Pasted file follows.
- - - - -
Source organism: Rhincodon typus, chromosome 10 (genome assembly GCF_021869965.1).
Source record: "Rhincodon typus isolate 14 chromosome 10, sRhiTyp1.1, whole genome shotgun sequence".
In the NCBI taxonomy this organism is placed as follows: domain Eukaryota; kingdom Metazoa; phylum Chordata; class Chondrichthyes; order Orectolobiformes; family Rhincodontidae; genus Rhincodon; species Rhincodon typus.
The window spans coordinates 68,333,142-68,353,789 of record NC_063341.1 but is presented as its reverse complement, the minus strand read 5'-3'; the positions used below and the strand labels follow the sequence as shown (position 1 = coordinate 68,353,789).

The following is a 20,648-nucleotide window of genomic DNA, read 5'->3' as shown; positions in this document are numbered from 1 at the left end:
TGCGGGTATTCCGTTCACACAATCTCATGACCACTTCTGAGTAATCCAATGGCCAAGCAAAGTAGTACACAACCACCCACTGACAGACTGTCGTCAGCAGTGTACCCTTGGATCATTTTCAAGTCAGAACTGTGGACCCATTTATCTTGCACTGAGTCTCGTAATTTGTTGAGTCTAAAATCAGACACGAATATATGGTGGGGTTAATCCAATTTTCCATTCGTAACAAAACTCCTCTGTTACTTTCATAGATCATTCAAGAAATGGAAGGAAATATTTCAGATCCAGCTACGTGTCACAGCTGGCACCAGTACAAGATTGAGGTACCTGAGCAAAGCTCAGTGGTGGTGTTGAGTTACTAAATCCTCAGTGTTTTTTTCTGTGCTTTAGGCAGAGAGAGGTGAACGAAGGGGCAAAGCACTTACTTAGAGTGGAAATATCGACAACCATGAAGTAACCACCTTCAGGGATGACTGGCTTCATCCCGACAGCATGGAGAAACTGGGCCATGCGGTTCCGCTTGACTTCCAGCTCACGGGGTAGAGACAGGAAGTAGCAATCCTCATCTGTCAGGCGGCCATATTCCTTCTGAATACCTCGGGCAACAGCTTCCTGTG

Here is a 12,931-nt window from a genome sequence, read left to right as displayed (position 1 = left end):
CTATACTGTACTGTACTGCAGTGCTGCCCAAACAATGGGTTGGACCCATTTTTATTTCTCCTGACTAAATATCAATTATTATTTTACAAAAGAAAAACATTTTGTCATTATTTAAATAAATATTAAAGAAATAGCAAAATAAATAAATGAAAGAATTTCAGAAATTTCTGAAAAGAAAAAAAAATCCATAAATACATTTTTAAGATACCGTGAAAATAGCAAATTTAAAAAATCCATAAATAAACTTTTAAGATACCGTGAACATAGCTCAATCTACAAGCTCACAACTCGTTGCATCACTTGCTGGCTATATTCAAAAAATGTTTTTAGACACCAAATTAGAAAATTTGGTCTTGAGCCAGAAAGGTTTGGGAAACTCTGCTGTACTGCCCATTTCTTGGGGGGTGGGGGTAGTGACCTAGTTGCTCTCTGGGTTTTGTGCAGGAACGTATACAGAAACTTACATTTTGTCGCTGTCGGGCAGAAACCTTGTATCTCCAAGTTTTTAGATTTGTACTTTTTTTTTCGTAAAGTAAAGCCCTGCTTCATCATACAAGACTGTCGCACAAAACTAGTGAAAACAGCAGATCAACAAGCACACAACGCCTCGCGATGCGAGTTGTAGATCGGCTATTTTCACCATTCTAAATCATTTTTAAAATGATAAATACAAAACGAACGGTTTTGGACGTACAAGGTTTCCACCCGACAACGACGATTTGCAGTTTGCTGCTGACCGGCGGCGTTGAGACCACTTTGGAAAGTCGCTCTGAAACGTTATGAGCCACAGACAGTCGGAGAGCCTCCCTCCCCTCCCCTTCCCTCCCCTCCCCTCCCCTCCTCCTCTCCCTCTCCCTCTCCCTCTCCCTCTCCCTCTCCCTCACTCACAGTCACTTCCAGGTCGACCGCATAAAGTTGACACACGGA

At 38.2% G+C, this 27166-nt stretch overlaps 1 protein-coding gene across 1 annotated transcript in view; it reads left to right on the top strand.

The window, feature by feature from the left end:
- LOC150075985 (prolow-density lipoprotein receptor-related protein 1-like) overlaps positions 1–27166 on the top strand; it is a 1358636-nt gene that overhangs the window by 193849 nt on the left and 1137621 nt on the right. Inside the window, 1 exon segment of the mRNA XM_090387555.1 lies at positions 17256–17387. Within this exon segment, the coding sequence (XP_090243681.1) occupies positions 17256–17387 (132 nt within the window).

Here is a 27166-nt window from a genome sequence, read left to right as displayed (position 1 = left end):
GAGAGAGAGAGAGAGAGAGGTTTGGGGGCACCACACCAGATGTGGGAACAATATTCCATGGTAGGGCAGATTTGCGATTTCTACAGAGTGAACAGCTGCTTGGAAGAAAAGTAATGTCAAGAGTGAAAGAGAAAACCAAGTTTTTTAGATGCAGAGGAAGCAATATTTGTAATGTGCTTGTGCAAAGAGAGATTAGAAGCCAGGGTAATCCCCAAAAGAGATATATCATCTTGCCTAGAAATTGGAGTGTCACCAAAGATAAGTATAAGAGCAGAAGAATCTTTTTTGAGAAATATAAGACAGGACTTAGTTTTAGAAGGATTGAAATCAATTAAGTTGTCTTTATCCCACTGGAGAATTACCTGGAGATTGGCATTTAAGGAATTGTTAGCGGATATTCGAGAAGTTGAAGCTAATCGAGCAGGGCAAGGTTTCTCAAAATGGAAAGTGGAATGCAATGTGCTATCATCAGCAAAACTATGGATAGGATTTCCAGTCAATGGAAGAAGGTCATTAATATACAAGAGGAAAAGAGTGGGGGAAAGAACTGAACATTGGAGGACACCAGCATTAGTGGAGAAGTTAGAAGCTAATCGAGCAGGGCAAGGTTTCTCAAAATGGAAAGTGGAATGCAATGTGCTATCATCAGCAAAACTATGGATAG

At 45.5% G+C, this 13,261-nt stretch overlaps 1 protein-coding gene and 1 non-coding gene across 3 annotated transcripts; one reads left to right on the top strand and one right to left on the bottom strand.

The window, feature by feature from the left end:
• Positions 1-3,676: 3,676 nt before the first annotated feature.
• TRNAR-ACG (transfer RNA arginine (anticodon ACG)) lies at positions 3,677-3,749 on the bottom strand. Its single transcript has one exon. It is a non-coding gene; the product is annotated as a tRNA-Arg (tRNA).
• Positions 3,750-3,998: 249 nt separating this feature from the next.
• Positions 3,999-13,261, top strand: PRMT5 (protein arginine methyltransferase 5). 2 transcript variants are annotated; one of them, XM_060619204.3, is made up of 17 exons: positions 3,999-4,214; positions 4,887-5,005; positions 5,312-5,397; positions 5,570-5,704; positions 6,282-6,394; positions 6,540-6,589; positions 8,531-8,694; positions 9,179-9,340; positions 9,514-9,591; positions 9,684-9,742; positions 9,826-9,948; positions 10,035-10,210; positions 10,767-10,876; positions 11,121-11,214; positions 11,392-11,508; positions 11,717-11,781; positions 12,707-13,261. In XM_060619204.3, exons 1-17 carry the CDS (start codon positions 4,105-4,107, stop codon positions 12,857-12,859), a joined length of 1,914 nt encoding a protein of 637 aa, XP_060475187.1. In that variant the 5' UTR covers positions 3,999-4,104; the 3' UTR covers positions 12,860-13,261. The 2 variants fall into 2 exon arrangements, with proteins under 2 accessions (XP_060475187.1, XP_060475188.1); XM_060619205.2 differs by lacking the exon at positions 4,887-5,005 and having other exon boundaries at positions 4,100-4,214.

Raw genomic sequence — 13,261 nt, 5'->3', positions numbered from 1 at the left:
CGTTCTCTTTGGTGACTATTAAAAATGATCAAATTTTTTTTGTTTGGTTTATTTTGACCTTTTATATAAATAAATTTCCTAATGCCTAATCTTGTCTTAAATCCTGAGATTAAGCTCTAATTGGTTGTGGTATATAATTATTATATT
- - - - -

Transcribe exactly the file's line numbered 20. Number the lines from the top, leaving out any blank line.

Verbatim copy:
Raw genomic sequence — 13,261 nt, 5'->3', positions numbered from 1 at the left: